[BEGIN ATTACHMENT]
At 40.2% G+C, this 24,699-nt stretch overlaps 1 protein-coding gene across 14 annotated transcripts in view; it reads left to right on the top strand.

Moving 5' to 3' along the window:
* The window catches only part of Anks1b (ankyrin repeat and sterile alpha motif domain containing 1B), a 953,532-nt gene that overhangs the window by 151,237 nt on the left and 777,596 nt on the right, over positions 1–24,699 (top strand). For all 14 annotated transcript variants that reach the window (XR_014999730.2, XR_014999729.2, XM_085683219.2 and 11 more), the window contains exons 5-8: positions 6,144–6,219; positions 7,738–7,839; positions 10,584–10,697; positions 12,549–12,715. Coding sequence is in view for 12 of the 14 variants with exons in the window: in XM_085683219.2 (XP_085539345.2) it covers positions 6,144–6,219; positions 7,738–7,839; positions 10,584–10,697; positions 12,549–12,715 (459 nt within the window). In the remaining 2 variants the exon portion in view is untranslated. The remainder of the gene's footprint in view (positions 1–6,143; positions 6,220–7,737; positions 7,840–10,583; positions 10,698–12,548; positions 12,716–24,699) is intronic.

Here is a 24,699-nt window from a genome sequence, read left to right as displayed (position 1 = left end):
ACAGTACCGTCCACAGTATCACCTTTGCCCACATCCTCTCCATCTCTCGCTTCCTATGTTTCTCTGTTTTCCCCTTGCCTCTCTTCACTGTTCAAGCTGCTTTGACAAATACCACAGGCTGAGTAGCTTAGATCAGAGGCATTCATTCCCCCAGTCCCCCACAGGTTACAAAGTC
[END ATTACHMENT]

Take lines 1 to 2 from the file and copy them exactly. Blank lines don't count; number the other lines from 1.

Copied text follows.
At 40.2% G+C, this 24,699-nt stretch overlaps 1 protein-coding gene across 14 annotated transcripts in view; it reads left to right on the top strand.

Moving 5' to 3' along the window: